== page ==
Ohio is known for many things. Buckeyes. “Swing state” status. The Drew Carey Show (Cleveland rocks, you know).
And now, the greatest intern in the history of internships. I am honored to hereby hand this blog post over to Antoinette, a sophomore at The Ohio State University, who has spent the past summer working with Dr. C and Denise. As you’re about to read, Antoinette’s summer was wild beyond the gates of Tabby’s Place.
“Animals must speak English.”
That’s what Dr. A, a Guatemalan Veterinarian and VIDA staff member, said frankly to our team of volunteers as we worked to keep intake under control. She then turned and began conversing in Spanish to the young girl holding a cat.
Our attention was quickly turned to deciphering – the young cat would be getting spayed. But after the tabby was handed over to the waiting pair of vet students, we were surprised to find that Dr. A did not back up her odd statement with an explanation. She continued with intake, walking the next undernourished mutt to a pair of anxious vet students on the other side of the church lawn.
“Just a wellness exam, girls,” she explained as she handed the twine rope leash to the pair. Our spirits dimmed momentarily, as we all coveted the surgery cases, but they were quickly relit with a whimper and a lick from the young mix. I met Dr. A half-way between the medical zone and the entrance of the church where intake was held.
“Why English?” I questioned.
She responded, “There is no real science to it; it just makes more sense than Spanish. In my language a dog goes Guau Guau (pronounced wow wow) a sheep meee meee and a chick pío pío. But, that’s not at all what they sound like. You Americans just seem to have it right.”
I had no response; I was stunned. When you slam a door in Nicaragua it sounds the same as in the United States; when the radio station is fuzzy it sounds the same; and after 4 clinic days in Nicaragua, I was positive that when a dog barked it, too, sounded the same. Therefore, up to that exact moment in my life, as ignorant as it may have been, I had assumed every language in every corner of the globe used the same animal noises, when in reality they are often unidentifiable to an untrained ear.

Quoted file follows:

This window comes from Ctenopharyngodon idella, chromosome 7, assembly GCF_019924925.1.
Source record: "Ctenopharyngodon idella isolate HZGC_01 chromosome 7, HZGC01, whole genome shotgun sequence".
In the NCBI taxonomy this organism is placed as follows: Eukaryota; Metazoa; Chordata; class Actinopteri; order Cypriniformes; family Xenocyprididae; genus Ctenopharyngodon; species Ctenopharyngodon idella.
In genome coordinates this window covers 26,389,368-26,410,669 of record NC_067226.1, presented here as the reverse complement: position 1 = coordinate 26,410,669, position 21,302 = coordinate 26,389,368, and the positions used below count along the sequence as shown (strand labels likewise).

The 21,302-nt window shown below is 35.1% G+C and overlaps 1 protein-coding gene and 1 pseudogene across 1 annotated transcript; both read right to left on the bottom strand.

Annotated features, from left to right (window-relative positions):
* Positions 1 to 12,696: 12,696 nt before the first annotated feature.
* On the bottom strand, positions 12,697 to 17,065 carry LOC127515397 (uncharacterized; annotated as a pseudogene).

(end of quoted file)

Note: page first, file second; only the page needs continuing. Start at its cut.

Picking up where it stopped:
This was another fact to add to my list. I had been in Central America for almost two weeks now, working spay-and-neuter field clinics with a group known as VIDA. As an aspiring veterinarian, I was having the time of my life. I made sure to replay my day every night and reflect on what I had learned in an effort to avoid forgetting anything.
This night was different, though, as I lay awake in my home-stay’s house thinking about what Dr. A had said earlier that day. I was thinking less about the facts and more philosophically. After two weeks, two countries, and hundred of patients, I had formulated a new theory. Animals, whether cats, dogs, pigs, or cows, have a language all their own, uniting pets to pets as well as pets to their owners. It was eye-opening to be apart of interactions between people who spoke different languages but used the animals as an avenue to share important information to reach a common goal.
This powerful ‘language’ based on empathy, compassion, and body cues is hardwired into us all but is not as easy for some to tap into. As fellow animal lovers, I challenge you to teach through your actions and encourage those who have not spoken the language to take a moment to truly interact with our furry friends.
Antoinette, you are wise beyond your years.
While there’s no doubt that Tabby’s Place was clearly the wildest place Antoinette has interned, we are grateful to have lived vicariously through her farther-flung missions of mercy. Amiga, we will miss you mightily as you return to Ohio. Keep up your amazing work of love in every language.